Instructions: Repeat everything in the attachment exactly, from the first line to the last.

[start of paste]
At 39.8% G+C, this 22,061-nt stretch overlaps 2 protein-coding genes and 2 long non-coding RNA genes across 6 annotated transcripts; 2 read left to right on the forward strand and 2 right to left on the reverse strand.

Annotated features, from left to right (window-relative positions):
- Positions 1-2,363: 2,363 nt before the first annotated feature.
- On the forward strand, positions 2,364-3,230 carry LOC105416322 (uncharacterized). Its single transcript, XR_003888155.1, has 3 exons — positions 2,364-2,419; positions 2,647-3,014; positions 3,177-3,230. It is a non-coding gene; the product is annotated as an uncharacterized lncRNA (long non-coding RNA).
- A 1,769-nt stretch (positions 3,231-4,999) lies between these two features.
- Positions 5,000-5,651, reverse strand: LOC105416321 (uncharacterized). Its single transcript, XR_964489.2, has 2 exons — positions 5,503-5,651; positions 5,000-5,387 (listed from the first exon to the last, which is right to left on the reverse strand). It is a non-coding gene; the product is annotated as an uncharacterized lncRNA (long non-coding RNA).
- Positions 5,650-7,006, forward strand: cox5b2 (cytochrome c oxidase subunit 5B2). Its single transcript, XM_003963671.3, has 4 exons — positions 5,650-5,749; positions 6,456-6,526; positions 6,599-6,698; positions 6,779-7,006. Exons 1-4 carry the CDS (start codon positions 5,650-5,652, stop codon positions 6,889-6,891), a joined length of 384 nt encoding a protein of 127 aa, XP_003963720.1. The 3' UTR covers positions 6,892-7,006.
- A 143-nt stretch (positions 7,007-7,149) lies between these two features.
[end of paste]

At 39.8% G+C, this 22,061-nt stretch overlaps 2 protein-coding genes and 2 long non-coding RNA genes across 6 annotated transcripts; 2 read left to right on the forward strand and 2 right to left on the reverse strand.

Annotated features, from left to right (window-relative positions):
- Positions 1-2,363: 2,363 nt before the first annotated feature.
- On the forward strand, positions 2,364-3,230 carry LOC105416322 (uncharacterized). Its single transcript, XR_003888155.1, has 3 exons — positions 2,364-2,419; positions 2,647-3,014; positions 3,177-3,230. It is a non-coding gene; the product is annotated as an uncharacterized lncRNA (long non-coding RNA).
- A 1,769-nt stretch (positions 3,231-4,999) lies between these two features.
- Positions 5,000-5,651, reverse strand: LOC105416321 (uncharacterized). Its single transcript, XR_964489.2, has 2 exons — positions 5,503-5,651; positions 5,000-5,387 (listed from the first exon to the last, which is right to left on the reverse strand). It is a non-coding gene; the product is annotated as an uncharacterized lncRNA (long non-coding RNA).
- Positions 5,650-7,006, forward strand: cox5b2 (cytochrome c oxidase subunit 5B2). Its single transcript, XM_003963671.3, has 4 exons — positions 5,650-5,749; positions 6,456-6,526; positions 6,599-6,698; positions 6,779-7,006. Exons 1-4 carry the CDS (start codon positions 5,650-5,652, stop codon positions 6,889-6,891), a joined length of 384 nt encoding a protein of 127 aa, XP_003963720.1. The 3' UTR covers positions 6,892-7,006.
- A 143-nt stretch (positions 7,007-7,149) lies between these two features.